A new remedy for the control of the Gulf Coast tick

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Material Information

Title:
A new remedy for the control of the Gulf Coast tick
Physical Description:
3 p. : ; 27 cm.
Language:
English
Creator:
Rude, C. S ( Clifford Symes ), b. 1894
United States -- Bureau of Entomology and Plant Quarantine
Publisher:
United States Department of Agriculture, Agricultural Research Administration, Bureau of Entomology and Plant Quarantine
Place of Publication:
Washington, D.C
Publication Date:

Subjects

Subjects / Keywords:
Ticks -- Control -- Gulf Coast (U.S.)   ( lcsh )
Genre:
federal government publication   ( marcgt )
non-fiction   ( marcgt )

Notes

Additional Physical Form:
Also available in electronic format.
Statement of Responsibility:
by C.S. Rude.
General Note:
Caption title.
General Note:
"E-686."
General Note:
"May 1946."

Record Information

Source Institution:
University of Florida
Rights Management:
All applicable rights reserved by the source institution and holding location.
Resource Identifier:
aleph - 030291576
oclc - 779966640
System ID:
AA00026055:00001

Full Text

STATE J,.A'{ -.

May 1946 E-686

United States Department of Agriculture
Agricultural Research Administration
Bureau of Entomology and Plant Quarantine

A NEW iEMEDY FOR ME CONTROL OF THE GULF COAST TICK

By C.S. Rude, Division of Insects Affecting Man and Animals

The Gulf Coast tick (Amblyomma maoulatum Koch) is a. serious enemy
of livestock in the region bordering the Gulf of Mexico. In general it
does not become sufficiently abundant to be of economic importance more
than 100 miles inland. Specimens have been examined from all the Gulf
Coast States, from Georgia and South Carolina, and from Mexico. The
tick has also been reported from Central and South America.

It is a three-host tick,l/ the immature stages being found on
birds and small mammals. The adults attack cattle, horses, sheep,
goats, hogs, deer, and man. They generally attach to the outer ear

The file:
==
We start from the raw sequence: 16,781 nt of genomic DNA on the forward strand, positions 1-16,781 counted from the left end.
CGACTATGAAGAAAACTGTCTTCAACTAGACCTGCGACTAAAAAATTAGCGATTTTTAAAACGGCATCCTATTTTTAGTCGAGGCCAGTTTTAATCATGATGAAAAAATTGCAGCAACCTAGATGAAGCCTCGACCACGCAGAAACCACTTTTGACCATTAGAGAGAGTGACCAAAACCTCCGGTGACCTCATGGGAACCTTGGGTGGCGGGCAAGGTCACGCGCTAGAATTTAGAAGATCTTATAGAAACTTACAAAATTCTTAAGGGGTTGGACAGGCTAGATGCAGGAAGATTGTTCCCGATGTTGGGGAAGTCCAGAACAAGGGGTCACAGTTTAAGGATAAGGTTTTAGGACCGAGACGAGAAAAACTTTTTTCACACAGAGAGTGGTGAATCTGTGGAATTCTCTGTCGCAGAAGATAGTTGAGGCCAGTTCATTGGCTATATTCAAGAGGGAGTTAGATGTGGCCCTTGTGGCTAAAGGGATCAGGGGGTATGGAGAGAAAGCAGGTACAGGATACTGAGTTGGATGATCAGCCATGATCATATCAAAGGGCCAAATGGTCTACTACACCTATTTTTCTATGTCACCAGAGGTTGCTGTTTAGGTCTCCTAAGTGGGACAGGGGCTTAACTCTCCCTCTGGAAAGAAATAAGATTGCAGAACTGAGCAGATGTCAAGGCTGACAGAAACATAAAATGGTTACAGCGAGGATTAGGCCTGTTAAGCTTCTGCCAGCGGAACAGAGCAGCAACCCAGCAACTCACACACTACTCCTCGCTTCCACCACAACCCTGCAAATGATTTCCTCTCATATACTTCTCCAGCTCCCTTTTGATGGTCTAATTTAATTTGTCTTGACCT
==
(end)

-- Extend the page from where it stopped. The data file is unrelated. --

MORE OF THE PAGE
of the host near the tip. Sometimes they attach to the eyelids or
around the base of the horns. They are frequently found under the
back of the hump on Brahma bulls. On horses they often attack in the
mane or foretop, where they produce troublesome sores.

Nature of Injury

When the ticks attach t4 the ear, they cause the ear to swell and
exude a yellowish serum, which dries and forms a hard scab or crust.
This scab may be as much as one-quarter inch thick and the ticks will
be almost totally encased in it. In severe cases the ears become
greatly swollen and crack open. These oases usually result in per-
manent malformation.

By far the greatest loss, however, is from tick injury causing
the animals to be susceptible to attack by screwworms. In some seasons
fully 80 percent of the sorewworm cases, in areas where this tick is
abundant, are the direct result of tick injury. Many animals die as
the result of these attacks, but even greater loss is caused by the
decrease in weight and impaired condition of the livestock, and by
the expenditure of time required to look after and treat the injured
animals. In Texas the period of severe tick injury usually starts in
July and continues until about the middle of October.

Pasture Mowing and Tick Control

Among some ranchmen in the coastal area there is a belief that
systematic mowing of pastures to prevent rank growth of weeds and

_/ Hixson, H. Field biology and environmental relationships of the
Gulf Coast tick in southern Georgia. Jour. Econ. Ent. 53: 179-189. 1940.








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coarse grass aids in the control of the Gulf Coast tick. No detailed
studies have been conducted along this line, but observations were made
that tend to bear out this belief. During the period 1942 to 1945
several pastures were observed in which a systematic program of mowing